• For the third experiment, the researchers used a cup that contained iron steel on the bottom. It rattled when shaken, but nothing dropped out when it was flipped over.
  • In the fourth experiment, the balls inside the cup did not rattle during shaking, but fell out when the cup was turned over.

The Cats Seemed to Know When They Were Being Duped

After the experiments were concluded, Takagi and her colleagues watched the videotapes. They noted the cats appeared more interested in the cups that made rattling noises. This suggests cats used the law of physics to deduce the existence of something in the cups based on the noise they were making.

During the two experiments that were contrary to the law of physics, the kitties stared longer at the cups, suggesting they were aware that what was happening with them made no logical sense.

According to study authors:

"Information from the environment is often limited to specific sensory modalities; for instance, a cat may hear but not see a target object. When animals perceive incomplete information, they may have to complete the remaining parts from other available clues."3

In the future, the researchers hope to learn more about what cats visualize when they hear sounds, and whether they can discern the shape, size or quantity of an object based on the noise it makes.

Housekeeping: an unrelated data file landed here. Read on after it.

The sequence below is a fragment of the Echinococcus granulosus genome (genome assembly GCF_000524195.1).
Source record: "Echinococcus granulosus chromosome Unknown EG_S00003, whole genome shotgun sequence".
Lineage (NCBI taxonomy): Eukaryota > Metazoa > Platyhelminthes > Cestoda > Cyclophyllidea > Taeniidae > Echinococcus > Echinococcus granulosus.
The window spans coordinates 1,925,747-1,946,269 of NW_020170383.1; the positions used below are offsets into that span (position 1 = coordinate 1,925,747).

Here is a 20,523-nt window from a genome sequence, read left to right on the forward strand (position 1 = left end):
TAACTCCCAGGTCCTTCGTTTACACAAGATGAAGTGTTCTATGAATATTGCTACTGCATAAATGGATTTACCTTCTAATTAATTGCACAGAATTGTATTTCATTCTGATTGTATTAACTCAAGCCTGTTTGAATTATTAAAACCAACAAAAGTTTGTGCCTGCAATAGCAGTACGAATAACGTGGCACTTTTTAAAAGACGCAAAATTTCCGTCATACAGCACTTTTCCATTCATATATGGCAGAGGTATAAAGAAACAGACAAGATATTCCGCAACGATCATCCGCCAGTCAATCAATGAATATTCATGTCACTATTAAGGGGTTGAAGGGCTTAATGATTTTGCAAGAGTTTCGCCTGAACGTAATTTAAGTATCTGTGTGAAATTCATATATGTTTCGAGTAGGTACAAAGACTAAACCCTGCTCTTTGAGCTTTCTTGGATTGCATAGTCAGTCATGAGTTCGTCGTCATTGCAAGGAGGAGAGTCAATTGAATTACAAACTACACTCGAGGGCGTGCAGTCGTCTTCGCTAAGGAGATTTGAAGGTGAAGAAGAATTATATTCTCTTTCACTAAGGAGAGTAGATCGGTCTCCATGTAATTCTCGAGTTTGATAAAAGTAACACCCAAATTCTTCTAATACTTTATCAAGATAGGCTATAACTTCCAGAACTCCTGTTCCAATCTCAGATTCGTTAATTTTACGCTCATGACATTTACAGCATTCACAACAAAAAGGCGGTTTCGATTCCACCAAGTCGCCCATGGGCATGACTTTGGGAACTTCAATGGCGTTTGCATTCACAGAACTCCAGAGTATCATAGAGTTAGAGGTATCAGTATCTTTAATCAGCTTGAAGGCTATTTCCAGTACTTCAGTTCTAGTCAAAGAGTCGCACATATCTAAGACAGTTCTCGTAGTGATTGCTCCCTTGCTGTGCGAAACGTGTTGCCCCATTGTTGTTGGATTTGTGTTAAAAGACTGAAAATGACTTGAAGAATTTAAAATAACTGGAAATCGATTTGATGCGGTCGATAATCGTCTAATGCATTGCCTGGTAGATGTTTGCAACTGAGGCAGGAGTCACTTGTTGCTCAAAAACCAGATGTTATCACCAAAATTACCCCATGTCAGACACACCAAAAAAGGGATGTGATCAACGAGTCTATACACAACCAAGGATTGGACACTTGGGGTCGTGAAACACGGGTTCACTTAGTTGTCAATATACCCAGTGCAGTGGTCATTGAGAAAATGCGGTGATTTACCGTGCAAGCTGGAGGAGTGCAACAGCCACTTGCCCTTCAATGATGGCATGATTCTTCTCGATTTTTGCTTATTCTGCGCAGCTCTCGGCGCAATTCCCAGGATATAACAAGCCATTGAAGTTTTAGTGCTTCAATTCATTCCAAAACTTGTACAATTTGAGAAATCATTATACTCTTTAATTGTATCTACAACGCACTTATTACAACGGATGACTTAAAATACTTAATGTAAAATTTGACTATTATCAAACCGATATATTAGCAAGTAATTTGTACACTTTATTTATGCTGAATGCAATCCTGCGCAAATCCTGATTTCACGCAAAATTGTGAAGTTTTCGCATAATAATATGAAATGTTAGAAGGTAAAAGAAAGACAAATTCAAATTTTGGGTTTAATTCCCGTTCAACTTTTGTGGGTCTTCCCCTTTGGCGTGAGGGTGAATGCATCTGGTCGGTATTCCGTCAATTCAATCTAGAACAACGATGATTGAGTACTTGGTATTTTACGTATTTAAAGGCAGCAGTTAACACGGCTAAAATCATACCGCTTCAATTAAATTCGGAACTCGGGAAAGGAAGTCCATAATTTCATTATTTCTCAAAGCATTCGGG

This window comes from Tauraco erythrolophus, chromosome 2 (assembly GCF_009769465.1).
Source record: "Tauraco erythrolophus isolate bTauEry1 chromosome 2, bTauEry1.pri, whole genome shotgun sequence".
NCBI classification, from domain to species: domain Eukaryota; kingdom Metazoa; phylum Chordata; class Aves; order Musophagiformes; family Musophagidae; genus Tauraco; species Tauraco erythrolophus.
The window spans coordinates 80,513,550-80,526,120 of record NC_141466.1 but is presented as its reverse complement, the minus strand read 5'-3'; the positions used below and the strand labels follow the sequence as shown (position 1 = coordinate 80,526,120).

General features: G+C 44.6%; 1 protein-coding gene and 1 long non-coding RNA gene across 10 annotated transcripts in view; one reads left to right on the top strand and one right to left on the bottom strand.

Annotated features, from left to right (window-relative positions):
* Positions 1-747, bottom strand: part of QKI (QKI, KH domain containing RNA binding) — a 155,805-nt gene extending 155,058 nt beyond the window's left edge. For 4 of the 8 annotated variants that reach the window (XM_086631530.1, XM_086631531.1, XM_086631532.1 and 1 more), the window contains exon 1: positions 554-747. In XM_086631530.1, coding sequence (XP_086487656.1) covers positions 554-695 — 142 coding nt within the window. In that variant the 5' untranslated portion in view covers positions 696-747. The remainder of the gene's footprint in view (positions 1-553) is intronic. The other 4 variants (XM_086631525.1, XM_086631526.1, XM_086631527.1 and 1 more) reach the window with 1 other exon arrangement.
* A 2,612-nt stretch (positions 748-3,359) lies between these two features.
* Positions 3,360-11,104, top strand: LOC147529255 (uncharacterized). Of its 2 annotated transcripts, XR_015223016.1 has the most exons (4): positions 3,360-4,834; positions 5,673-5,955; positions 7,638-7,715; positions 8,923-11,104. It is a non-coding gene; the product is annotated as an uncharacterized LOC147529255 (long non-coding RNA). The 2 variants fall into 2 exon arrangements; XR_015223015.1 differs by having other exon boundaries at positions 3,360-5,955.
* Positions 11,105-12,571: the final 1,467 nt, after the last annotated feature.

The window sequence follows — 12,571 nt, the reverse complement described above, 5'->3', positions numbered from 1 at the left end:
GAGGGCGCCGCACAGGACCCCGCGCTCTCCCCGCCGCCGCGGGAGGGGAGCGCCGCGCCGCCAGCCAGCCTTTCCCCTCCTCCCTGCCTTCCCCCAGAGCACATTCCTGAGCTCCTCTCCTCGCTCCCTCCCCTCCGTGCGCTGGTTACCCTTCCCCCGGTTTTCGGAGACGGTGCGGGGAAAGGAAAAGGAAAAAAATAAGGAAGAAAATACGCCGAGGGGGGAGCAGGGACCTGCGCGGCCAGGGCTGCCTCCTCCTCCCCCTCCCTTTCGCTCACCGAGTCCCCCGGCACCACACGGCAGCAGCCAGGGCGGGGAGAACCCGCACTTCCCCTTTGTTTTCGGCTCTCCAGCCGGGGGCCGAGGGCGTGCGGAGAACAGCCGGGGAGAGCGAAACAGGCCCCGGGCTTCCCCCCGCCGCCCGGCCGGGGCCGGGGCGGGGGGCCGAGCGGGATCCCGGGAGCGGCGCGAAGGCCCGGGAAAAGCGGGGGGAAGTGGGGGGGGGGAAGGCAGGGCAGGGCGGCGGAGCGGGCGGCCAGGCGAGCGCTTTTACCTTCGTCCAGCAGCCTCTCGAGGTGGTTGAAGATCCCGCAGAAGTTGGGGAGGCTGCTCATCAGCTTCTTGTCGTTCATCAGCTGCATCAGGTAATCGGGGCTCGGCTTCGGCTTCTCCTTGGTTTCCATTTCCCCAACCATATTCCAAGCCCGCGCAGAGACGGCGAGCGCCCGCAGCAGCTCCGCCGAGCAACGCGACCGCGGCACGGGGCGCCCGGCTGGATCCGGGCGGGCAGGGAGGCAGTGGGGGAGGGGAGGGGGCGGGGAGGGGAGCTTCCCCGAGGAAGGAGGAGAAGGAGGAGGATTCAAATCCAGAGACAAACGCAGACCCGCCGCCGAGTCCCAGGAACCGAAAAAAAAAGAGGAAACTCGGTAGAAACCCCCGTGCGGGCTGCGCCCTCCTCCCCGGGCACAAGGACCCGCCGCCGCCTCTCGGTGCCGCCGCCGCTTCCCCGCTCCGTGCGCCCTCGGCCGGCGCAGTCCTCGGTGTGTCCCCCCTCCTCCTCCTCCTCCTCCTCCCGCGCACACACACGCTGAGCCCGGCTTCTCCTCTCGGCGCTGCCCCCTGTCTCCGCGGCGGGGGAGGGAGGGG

Bringing Out the Inner Hunter in Your Indoor Cat

Hunting is a natural instinct for cats, which is one of the reasons many indoor-only kitties are often bored out of their minds.

According to cat expert Jackson Galaxy, when we learn to walk through the world as our cats do, we understand their needs on a very basic level, and we naturally insure they have outlets for their curiosity, energy, and other innate gifts.

Today's cats are still very much in touch with what Galaxy calls their raw cat. They've retained their drive to awake from a nap to go hunt, catch, kill and eat prey, groom, go back to sleep, and do it all over again in a few hours.

That's the life of a cat living in the wild, and when your indoor kitty isn't given those outlets, she can wind up "hunting" your ankles, your children, or your dog!

Interactive play is also crucial in drawing out the raw cat. Interactive play means we become our cat's prey — the mouse or the bird — moving the way it would, unpredictably, and really drawing out the cat's hunter energy.

Galaxy has seen miraculous results when shy cats find their inner hunter. Their new confidence comes from the thought that "I just killed something," which is 100 percent raw cat at its core. The toy moves across the floor, the cat pounces on it and "kills" it. He realizes, "This is what I was meant to do, isn't it!"

This is what interactive play is all about. Finding ways to move the toys that energize your cat and bring out the swatting, batting, chasing, pouncing hunter in her. As Galaxy points out, cats are family members with very strong needs. Interactive prey play gives you a meaningful minute-by-minute bond with your cat and encourages her to be the feline hunter she was born to be.